Two weekends ago was an incredible time for sports. NFL Draft, NBA Playoffs, Kentucky Derby, and a not-very-exciting boxing match titled “Match of the Century.” With everything going on at the highest levels of sport you may have missed a pretty important statistic. The individuals at TrackingFootball.com wrote this article about research they did on all 510 players from the previous two years of NFL draft picks and found that 85% were multi-sport athletes in high school. For quarterbacks, it was 95%.
What does this have to do with losing? When a stud soccer player joins the basketball team they move from team captain to an average player. Facing this kind of adversity challenges an athlete to learn new skills and deal with not being the best player.
What happens next: mental toughness.
This past basketball season I took a break from varsity sports and coached a group of 5th and 6th grade girls through the YMCA. Most of them were primarily soccer players; only a few players had played before. I wrote a short article on how to teach shooting a basketball you can find here. We were overwhelmingly inexperienced, however, we only lost a few games. Why? Because I took soccer drills and made them basketball drills (thank you, YouTube). It only took a few weeks for the soccer players to develop the basic skills of shooting and passing with their hands instead of feet. It was a very fun and successful season.
My girls couldn’t care less what the score of the game was so long as there was a snack afterward. The parents always took the loss worse than the kids. As your athlete gets older, the competition becomes better, and the stakes get higher. Losing means nothing to most 5th and 6th graders, but as you move into middle school and high school the losses sting a little more. Some teams/coaches/parents put much more pressure on their athletes to win. If you find your athlete in the dumps because of a defeat, here are some tips on what to say on the way home that will help your athlete cope.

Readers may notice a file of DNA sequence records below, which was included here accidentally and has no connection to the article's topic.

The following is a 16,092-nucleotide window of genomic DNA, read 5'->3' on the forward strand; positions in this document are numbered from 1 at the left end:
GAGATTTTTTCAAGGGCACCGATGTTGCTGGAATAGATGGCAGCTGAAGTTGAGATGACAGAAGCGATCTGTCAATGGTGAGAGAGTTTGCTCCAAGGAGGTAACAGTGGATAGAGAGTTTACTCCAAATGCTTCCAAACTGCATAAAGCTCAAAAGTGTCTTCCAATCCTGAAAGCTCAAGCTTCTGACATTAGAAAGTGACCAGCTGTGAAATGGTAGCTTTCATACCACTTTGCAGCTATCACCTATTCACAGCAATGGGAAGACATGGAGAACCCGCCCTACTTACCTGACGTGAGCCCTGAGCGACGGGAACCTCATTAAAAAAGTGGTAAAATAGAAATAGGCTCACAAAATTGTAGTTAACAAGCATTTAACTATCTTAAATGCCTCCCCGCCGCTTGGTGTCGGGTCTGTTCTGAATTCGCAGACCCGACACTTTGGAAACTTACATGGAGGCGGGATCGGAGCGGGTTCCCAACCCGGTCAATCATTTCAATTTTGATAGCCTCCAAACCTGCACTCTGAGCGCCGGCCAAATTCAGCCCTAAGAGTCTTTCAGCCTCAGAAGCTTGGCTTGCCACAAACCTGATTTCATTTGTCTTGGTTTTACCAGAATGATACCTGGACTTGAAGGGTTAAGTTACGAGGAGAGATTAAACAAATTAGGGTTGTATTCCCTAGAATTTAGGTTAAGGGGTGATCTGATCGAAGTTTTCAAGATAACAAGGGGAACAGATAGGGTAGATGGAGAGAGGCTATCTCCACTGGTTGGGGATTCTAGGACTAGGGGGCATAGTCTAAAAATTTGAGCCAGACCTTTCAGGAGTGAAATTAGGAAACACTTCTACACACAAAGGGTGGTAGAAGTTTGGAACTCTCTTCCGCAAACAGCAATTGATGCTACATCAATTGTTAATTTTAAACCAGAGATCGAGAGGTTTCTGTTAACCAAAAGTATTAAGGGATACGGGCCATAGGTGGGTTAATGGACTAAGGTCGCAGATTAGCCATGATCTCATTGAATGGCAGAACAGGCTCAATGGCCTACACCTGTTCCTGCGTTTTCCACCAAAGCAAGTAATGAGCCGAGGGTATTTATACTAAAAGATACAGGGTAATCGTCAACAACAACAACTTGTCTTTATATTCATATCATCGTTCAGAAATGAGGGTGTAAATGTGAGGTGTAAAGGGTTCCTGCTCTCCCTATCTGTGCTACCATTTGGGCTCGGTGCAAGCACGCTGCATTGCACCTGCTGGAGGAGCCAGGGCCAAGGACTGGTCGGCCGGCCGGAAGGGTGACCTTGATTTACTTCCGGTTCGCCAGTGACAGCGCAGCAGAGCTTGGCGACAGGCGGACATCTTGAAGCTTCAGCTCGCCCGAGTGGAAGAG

On the way home: shut up. Trust me, I am saving you from a fight with your kid. Your athlete knows what they did wrong and is trying to process it. Wait until they engage you in a conversation. It may take a few games, but eventually they will open up and want to talk…as long as they know you will not lecture them. Otherwise you will just be another source of frustration for them.
Validate their feelings. It’s okay to be upset – it means they care. Anger, frustration, annoyance and fear are common responses to losing. Express empathy and be happy your child is experiencing a little difficulty in their world. They won’t break; they are much stronger than you give them credit for.
Lastly, if it’s a short conversation, let it be short. Just know the best thing for them right now is to figure out this new emotion. You have had 20 plus years to learn how to deal with loss. This is new to them. Trying to force a lesson after a loss is the absolute wrong time to try and be parent of the year. It’s counter-productive and will most likely end in an unnecessary fight.
James Leath is a youth sports psychology consultant with over 15 years experience coaching young athletes. He writes a weekly note to athletes, coaches and parents on subjects that pertain to sports psychology, youth sports, and personal development. He is currently finishing his masters in Performance Psychology and lives in San Luis Obispo, CA. You can sign-up for his weekly note here, find him on twitter at @jamesleath, or visit his website jamesleath.com.